Senator Jon Bramnick and Senator Anthony M. Bucco want to know if New Jerseyans can get anyone to pick up the phone when they call government agencies for help.
Sen. Jon Bramnick and Sen. Anthony M. Bucco want to know if New Jerseyans can get anyone to pick up the phone when they call government agencies for help. (©iStock)
“It’s time that we have a Consumer Czar to call government entities at the State, county, and local levels to determine whether they respond,” said Bramnick (R-21). “The job of the czar is to let the Legislature know if you can get anyone to pick up the phone when you call for help.”
Their new bill, S-2430, establishes the independent State Office of the Consumer in the Legislative Branch of State Government.
The Office of the Consumer will be responsible for conducting routine, periodic, and random phone call assessments of local government, school district, and State offices and the offices of regulated health insurance companies by calling those offices to determine the responsiveness and accessibility of the office.
The office will also be responsible for periodic assessments of the websites of local government, school district, and State offices and the offices of regulated health insurance companies and by assessing the user-friendliness of the websites.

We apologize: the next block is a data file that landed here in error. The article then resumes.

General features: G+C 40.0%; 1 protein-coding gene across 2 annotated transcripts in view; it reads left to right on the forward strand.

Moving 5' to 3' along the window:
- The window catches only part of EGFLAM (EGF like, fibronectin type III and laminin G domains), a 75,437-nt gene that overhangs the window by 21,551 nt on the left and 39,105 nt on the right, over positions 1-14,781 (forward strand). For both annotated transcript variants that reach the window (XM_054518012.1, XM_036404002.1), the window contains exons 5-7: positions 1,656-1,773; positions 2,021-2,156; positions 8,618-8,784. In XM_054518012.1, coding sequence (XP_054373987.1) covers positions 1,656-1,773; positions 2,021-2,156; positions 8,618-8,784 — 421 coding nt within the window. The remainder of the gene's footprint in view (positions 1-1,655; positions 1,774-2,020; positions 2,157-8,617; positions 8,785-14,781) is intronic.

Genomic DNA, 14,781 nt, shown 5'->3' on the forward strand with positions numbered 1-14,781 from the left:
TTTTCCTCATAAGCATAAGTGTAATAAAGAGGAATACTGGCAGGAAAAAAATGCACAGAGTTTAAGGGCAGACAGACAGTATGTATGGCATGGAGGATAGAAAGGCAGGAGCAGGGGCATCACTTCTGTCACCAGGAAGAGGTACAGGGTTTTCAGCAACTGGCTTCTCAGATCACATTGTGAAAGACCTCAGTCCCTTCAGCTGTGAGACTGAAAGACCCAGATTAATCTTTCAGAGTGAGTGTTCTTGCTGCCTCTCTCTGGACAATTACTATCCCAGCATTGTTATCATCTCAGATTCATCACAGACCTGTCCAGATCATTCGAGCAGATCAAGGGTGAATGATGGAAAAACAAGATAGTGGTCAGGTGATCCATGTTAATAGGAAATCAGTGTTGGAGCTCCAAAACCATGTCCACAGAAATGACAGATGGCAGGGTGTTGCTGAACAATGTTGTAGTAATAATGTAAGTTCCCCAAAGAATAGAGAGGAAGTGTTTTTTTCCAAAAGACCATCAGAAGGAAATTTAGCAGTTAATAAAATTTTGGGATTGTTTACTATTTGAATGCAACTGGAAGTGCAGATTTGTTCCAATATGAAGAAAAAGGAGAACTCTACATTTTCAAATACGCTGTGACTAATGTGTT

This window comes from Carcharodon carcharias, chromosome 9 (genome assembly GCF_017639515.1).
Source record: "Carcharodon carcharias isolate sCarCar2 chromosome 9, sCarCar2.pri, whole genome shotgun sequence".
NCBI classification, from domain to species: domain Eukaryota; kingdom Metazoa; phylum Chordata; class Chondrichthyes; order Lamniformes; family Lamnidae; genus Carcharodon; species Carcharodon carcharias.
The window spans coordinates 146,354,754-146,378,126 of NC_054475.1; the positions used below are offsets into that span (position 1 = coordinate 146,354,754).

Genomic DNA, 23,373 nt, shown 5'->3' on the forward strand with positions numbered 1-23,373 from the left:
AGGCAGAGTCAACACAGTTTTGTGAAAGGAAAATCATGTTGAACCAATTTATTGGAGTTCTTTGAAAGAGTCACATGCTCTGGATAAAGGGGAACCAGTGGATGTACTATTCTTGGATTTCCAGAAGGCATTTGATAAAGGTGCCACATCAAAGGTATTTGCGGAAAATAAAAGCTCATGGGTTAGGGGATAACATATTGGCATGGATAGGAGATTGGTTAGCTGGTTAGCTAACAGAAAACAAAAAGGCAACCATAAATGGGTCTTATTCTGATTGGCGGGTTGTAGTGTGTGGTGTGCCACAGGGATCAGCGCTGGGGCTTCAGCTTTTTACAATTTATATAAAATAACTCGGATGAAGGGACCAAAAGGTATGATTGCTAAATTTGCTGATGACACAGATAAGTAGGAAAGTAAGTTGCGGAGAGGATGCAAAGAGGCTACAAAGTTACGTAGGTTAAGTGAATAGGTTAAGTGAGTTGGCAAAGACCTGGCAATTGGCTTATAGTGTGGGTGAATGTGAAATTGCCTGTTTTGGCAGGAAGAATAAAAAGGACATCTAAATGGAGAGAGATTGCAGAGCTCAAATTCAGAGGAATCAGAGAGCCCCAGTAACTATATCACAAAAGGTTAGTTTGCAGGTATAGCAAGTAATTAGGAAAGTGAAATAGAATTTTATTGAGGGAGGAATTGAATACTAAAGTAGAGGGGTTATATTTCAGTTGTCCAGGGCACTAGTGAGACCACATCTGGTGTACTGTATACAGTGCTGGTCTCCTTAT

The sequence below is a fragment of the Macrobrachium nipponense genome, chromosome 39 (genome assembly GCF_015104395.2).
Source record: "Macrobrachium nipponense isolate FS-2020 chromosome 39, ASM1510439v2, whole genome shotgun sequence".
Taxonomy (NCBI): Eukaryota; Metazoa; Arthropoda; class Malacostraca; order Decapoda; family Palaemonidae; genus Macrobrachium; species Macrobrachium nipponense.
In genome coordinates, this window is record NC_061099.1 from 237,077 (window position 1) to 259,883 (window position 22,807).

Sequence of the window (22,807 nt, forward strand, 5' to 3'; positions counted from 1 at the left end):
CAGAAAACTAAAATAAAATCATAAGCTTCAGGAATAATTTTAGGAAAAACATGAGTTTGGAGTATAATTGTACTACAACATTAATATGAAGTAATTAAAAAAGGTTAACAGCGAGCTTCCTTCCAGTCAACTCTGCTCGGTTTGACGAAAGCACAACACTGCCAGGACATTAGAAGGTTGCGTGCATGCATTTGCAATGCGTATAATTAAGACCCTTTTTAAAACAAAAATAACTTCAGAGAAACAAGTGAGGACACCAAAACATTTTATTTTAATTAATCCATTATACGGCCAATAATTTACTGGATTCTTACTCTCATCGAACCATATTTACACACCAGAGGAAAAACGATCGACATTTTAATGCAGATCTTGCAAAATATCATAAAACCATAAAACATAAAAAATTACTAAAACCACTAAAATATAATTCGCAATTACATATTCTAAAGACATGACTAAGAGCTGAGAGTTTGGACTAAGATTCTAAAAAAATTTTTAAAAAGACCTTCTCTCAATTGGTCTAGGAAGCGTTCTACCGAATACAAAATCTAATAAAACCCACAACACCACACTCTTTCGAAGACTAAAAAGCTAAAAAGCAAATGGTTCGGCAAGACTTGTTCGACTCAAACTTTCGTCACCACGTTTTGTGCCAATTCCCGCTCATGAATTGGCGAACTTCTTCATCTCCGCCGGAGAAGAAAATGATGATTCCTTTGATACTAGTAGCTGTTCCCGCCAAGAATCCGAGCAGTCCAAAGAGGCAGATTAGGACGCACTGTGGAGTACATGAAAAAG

The director will make monthly reports to the Legislature and the Governor that include the frequency and ease of reaching a live person to speak to when calling offices and the ease of finding information and user-friendliness of the websites visited during the reporting period.
Bucco said this reporting would provide trustworthy, quantitative data for lawmakers that could help drive and measure the success of reforms to improve government services.
“We witnessed the long lines at the MVC and heard the horror stories about unemployment during the pandemic,” added Bucco (R-25). “That was first-hand proof that things were really bad. Unfortunately, when you listen to those agency heads, they never really seem to understand how bad it really is. As legislators, we want trustworthy data that accurately quantifies the extent of the problem and measures the success of various reforms. This legislation will finally provide that source.”